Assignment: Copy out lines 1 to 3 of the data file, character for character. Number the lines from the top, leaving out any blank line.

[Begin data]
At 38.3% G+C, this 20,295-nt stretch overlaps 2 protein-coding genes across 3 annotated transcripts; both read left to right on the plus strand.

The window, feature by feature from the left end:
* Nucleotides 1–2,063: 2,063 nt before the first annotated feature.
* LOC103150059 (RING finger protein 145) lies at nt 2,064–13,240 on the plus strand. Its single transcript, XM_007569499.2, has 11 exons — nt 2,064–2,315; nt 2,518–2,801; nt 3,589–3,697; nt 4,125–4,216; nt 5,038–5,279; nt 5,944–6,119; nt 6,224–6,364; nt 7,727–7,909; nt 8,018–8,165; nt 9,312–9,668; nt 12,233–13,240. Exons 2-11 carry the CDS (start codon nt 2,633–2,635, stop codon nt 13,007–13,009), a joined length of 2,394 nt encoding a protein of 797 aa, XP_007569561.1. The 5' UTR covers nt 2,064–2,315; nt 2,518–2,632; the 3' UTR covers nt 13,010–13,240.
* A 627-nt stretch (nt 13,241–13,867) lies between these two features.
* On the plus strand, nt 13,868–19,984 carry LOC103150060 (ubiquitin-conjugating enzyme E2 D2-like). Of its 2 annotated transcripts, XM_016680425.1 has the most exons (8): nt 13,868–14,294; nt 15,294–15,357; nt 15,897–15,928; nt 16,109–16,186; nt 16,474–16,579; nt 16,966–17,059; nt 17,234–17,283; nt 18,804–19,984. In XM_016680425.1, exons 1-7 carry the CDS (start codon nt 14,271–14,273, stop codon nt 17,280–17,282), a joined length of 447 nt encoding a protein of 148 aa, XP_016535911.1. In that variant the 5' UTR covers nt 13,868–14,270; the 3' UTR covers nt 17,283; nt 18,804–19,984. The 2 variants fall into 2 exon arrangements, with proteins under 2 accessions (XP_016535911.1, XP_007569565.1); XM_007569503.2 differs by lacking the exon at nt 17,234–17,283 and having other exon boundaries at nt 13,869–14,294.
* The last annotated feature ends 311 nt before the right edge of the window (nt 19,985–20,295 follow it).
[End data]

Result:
At 38.3% G+C, this 20,295-nt stretch overlaps 2 protein-coding genes across 3 annotated transcripts; both read left to right on the plus strand.

The window, feature by feature from the left end:
* Nucleotides 1–2,063: 2,063 nt before the first annotated feature.